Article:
“I’m the most blessed guy in the world, and it’s because of my daughter, who has taught me so much about the fragileness of life.”


The 25-acre park is free for any visitor with special needs. Hartman says that because of their free admission and regular free events, Morgan’s Wonderland doesn’t make a profit and in fact loses about $1 million each year. They stay in business through donations. But for him, it’s still worth it.

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“I’m the most blessed guy in the world, and it’s because of my daughter, who has taught me so much about the fragileness of life.”

Perpetual Growth

Because Hartman worked in the home-building industry for 22 years, he had some logistical knowledge before creating Morgan’s Wonderland. He worked as the general contractor for the amusement park and oversaw the design, engineering, architecture and construction. When it came to hiring people to build the park, he had a specific strategy in mind: He wouldn’t hire anyone who had ever built a theme park before.

Morgan’s Wonderland

“I wanted people who were passionate about wanting to do what we wanted to do, which was accomplish something that hadn’t been done before,” he says.

Barbara Goldman, the executive director of TEAMability, a nonprofit based in San Antonio that helps people with disabilities, was part of the initial planning process for Morgan’s Wonderland. “It was my privilege to be invited to be part of a team committed to making dreams a reality for all persons with disabilities,” she says. “To make the impossible possible for them. The collaborative spirit of the team and our varied expertise and perspectives led to solving problems never before considered or addressed.”

Hartman faced a steep learning curve as he built rides and figured out why they would or wouldn’t be accessible for all. “This was something totally outside of the box for me,” he says. “But that’s the beauty of it.”

After Hartman and his team saw the success of Morgan’s Wonderland, they realized there was one more gap they needed to fill. Attendance at the park would spike in March, April and May, then dip in June, July and August because of the sweltering San Antonio heat, which regularly reaches 100 degrees. Three and a half years ago, Hartman began toying with the idea of a water park. And so, thanks to donations totaling $17 million, Morgan’s Inspiration Island came to life. The splash park opened this past June and even features specially designed wheelchairs for the water rides.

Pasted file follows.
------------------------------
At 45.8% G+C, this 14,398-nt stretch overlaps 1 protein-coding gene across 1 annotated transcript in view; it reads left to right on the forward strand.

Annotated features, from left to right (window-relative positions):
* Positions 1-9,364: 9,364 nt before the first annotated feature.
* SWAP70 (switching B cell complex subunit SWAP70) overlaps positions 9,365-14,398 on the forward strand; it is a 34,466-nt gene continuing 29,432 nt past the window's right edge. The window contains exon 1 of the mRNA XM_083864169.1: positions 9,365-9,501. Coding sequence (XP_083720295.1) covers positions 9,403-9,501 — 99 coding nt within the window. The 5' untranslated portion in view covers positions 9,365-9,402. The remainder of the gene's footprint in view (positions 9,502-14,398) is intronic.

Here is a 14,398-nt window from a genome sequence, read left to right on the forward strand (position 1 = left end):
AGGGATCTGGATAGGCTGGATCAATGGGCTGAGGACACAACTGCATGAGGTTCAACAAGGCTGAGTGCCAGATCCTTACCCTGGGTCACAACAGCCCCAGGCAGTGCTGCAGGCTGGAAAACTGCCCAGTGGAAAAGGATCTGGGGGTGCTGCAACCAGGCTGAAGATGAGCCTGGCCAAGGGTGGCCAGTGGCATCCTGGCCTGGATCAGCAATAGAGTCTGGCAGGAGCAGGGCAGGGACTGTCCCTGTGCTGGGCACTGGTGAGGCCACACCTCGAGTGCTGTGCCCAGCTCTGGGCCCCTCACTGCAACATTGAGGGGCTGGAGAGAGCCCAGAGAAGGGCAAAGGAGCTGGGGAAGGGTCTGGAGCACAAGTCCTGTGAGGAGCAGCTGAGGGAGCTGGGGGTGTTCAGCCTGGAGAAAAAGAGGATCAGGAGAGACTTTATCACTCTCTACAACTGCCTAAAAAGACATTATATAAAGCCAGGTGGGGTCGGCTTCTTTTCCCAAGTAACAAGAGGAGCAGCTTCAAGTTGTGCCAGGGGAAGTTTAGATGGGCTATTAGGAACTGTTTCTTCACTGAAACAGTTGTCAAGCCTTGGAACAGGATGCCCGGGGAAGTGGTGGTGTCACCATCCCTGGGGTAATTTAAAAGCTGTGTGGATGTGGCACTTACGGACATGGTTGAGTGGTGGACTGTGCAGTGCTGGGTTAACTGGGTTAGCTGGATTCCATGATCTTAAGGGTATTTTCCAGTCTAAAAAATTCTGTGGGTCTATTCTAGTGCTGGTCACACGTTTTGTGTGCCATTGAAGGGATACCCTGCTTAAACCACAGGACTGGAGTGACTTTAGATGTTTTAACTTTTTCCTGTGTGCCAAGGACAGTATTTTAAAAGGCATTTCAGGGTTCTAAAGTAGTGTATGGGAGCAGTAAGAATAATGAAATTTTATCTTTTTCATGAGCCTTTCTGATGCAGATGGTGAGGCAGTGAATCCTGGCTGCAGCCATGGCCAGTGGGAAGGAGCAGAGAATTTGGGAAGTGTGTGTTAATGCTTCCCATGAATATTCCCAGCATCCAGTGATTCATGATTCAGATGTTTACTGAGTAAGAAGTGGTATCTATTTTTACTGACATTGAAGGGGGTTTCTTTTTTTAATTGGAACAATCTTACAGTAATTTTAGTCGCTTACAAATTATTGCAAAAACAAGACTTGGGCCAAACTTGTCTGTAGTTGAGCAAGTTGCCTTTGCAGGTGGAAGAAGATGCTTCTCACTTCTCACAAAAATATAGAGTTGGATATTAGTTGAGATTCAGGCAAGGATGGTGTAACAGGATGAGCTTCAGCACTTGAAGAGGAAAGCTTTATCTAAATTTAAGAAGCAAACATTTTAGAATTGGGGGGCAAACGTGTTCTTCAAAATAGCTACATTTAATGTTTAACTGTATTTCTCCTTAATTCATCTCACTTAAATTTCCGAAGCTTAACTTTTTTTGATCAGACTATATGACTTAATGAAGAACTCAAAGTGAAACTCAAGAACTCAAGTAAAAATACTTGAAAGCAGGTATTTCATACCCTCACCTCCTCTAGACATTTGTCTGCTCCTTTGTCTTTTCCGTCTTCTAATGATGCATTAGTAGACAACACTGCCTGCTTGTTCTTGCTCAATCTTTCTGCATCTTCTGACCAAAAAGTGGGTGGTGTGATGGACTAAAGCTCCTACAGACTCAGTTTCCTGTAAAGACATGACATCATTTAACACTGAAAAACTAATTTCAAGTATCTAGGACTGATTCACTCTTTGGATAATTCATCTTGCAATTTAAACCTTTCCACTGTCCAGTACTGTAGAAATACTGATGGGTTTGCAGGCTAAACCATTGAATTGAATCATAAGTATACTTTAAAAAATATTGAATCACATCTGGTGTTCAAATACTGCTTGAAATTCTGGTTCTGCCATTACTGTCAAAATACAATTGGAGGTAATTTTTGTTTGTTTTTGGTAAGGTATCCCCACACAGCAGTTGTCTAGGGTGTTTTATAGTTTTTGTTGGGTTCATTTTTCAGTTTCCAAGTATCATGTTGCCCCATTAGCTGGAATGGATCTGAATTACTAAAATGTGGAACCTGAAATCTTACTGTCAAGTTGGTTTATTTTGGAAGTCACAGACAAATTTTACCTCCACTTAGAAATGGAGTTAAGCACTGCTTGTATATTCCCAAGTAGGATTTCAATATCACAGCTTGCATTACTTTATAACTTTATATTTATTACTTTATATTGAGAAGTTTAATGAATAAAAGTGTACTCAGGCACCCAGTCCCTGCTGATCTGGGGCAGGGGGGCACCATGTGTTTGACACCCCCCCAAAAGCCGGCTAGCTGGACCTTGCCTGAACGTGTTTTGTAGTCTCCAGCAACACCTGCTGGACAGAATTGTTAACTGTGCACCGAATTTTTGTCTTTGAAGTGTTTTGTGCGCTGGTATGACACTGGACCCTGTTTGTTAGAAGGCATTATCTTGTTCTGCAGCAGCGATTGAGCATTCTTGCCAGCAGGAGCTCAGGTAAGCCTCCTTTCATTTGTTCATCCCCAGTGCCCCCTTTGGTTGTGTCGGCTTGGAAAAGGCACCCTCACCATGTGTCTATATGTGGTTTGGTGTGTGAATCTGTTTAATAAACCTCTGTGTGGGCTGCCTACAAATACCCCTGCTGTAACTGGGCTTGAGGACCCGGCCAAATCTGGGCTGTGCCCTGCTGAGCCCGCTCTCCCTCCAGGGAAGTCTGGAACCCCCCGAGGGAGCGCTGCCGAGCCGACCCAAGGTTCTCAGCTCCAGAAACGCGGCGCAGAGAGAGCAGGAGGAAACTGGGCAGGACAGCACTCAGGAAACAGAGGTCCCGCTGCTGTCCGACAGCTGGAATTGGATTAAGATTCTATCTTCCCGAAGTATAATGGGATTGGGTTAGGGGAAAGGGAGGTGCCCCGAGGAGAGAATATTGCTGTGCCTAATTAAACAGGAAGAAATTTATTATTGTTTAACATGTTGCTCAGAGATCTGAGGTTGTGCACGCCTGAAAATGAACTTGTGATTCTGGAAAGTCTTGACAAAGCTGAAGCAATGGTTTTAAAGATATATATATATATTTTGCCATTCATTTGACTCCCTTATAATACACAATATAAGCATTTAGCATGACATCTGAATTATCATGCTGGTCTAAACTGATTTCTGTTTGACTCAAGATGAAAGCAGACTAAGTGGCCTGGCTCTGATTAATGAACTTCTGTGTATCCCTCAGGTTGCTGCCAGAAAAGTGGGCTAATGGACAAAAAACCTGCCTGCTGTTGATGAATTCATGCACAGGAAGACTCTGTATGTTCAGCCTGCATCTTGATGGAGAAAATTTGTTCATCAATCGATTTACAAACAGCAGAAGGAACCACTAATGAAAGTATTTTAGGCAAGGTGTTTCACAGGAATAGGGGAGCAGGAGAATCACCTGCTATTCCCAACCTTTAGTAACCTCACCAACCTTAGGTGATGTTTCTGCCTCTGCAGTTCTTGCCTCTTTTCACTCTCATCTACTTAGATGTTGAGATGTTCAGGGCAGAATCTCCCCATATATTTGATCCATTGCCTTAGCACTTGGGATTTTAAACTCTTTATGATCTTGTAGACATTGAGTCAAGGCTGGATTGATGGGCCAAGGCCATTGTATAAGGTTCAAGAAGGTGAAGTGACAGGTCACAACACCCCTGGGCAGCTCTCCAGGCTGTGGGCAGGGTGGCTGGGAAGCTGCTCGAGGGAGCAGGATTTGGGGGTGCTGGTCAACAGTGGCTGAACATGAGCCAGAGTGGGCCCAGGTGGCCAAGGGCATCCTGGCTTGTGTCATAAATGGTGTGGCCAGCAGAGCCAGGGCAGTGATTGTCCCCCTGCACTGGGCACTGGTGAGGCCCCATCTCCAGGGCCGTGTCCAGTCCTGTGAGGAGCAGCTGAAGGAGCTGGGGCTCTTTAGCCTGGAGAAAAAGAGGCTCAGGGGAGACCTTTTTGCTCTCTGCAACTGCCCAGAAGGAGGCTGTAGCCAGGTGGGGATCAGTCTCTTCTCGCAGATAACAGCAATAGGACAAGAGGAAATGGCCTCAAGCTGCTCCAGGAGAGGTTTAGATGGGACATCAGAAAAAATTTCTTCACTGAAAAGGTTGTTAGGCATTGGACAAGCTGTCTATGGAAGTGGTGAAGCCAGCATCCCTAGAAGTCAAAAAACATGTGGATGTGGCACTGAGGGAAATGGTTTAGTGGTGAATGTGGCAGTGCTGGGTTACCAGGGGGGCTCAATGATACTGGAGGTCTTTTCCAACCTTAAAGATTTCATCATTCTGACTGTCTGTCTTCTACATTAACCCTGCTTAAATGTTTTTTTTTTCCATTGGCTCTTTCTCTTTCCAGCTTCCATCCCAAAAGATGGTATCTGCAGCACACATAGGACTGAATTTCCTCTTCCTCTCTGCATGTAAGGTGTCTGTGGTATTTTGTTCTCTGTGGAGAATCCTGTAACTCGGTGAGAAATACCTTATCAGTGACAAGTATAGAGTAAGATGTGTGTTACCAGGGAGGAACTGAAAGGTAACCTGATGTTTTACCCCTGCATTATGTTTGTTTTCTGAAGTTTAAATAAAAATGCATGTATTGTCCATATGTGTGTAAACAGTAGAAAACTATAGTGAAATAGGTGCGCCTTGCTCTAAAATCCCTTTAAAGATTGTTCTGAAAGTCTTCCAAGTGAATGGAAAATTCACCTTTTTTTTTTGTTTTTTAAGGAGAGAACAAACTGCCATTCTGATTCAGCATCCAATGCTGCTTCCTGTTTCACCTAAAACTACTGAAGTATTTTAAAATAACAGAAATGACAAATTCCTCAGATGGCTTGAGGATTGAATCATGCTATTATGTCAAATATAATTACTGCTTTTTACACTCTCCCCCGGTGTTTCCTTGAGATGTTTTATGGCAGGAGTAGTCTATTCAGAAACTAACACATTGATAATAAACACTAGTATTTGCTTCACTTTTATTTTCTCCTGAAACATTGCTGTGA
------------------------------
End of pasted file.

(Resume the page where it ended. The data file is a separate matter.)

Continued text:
Morgan’s Wonderland

Although Morgan, now 24, cannot understand the magnitude of Morgan’s Wonderland, Hartman says she does understand that it’s named after her, which she thinks is cool.

In his office, Hartman says he has a photograph of a young boy smiling that the child’s parents sent him along with a letter saying they had never seen their son smile like this before.

“The thing that’s most rewarding are the smiles and the comments from parents and caregivers,” Hartman says. “So many of them cry and so many of them tell me stories that are unbelievable. Many of these people have come from overseas just to visit Morgan’s Wonderland, spending a day on a plane. I often ask this question: ‘Was it worth it?’ And I’ve never had anybody say no.”

Related: True Success Begins the Second You Start Giving Back


This article originally appeared in the January 2018 issue of SUCCESS magazine.

Jamie Friedlander is a freelance writer based in Chicago and the former features editor of SUCCESS magazine. Her work has been published in The Cut, VICE, Inc., The Chicago Tribune and Business Insider, among other publications. When she's not writing, she can usually be found drinking matcha tea into excess, traveling somewhere new with her husband or surfing Etsy late into the night.